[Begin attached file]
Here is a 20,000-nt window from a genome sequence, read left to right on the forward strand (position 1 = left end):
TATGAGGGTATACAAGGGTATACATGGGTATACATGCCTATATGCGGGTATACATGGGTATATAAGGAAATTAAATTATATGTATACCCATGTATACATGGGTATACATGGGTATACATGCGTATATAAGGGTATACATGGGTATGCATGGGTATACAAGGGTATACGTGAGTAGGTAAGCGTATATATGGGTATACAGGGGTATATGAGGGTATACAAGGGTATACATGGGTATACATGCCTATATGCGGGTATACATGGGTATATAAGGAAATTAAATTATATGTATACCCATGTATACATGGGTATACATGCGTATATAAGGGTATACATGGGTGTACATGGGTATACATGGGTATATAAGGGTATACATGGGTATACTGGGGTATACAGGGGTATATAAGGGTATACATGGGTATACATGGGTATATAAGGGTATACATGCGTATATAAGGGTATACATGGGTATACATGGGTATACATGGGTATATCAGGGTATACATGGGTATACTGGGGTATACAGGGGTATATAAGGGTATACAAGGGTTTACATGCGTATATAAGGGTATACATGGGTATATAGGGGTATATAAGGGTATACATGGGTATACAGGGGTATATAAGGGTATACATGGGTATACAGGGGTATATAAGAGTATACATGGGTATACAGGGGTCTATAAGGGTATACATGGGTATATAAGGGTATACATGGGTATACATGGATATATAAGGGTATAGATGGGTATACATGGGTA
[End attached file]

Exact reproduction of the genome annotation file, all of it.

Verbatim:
Here is a 20,000-nt window from a genome sequence, read left to right on the forward strand (position 1 = left end):
TATGAGGGTATACAAGGGTATACATGGGTATACATGCCTATATGCGGGTATACATGGGTATATAAGGAAATTAAATTATATGTATACCCATGTATACATGGGTATACATGGGTATACATGCGTATATAAGGGTATACATGGGTATGCATGGGTATACAAGGGTATACGTGAGTAGGTAAGCGTATATATGGGTATACAGGGGTATATGAGGGTATACAAGGGTATACATGGGTATACATGCCTATATGCGGGTATACATGGGTATATAAGGAAATTAAATTATATGTATACCCATGTATACATGGGTATACATGCGTATATAAGGGTATACATGGGTGTACATGGGTATACATGGGTATATAAGGGTATACATGGGTATACTGGGGTATACAGGGGTATATAAGGGTATACATGGGTATACATGGGTATATAAGGGTATACATGCGTATATAAGGGTATACATGGGTATACATGGGTATACATGGGTATATCAGGGTATACATGGGTATACTGGGGTATACAGGGGTATATAAGGGTATACAAGGGTTTACATGCGTATATAAGGGTATACATGGGTATATAGGGGTATATAAGGGTATACATGGGTATACAGGGGTATATAAGGGTATACATGGGTATACAGGGGTATATAAGAGTATACATGGGTATACAGGGGTCTATAAGGGTATACATGGGTATATAAGGGTATACATGGGTATACATGGATATATAAGGGTATAGATGGGTATACATGGGTA